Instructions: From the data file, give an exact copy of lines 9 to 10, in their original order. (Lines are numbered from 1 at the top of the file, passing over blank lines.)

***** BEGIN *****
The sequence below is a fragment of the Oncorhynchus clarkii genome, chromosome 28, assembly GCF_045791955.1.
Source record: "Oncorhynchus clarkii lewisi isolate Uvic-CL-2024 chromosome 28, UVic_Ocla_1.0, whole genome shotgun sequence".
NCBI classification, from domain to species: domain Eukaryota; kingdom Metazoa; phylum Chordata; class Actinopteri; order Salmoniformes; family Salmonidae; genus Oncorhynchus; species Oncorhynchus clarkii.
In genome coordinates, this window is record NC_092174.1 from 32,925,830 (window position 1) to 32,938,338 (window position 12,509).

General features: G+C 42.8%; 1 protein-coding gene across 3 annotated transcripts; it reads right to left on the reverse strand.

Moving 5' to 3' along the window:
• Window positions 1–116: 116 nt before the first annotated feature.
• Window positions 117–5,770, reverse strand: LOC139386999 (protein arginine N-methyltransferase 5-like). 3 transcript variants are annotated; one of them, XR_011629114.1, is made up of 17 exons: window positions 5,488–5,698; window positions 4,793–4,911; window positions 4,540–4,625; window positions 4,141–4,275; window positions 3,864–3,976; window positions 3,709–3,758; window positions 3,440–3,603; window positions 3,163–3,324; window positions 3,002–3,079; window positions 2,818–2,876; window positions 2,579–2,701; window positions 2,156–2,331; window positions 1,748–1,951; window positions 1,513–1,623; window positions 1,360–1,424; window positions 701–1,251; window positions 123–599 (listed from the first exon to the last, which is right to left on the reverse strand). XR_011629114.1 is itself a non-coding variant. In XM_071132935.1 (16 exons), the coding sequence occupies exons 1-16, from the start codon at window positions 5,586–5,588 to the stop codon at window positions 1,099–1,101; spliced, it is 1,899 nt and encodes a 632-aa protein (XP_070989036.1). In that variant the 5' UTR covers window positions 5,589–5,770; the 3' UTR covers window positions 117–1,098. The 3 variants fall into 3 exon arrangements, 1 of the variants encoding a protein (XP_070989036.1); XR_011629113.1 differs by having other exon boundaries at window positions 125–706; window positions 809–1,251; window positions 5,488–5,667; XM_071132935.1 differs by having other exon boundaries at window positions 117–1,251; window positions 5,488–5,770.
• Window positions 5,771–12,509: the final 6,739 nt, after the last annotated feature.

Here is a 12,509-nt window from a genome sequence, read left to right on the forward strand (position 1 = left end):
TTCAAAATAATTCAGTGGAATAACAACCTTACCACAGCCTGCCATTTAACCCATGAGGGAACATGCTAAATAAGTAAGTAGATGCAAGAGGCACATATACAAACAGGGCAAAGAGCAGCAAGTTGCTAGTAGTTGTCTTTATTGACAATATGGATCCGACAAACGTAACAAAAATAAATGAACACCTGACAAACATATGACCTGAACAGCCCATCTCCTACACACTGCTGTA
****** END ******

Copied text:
• Window positions 5,771–12,509: the final 6,739 nt, after the last annotated feature.

Here is a 12,509-nt window from a genome sequence, read left to right on the forward strand (position 1 = left end):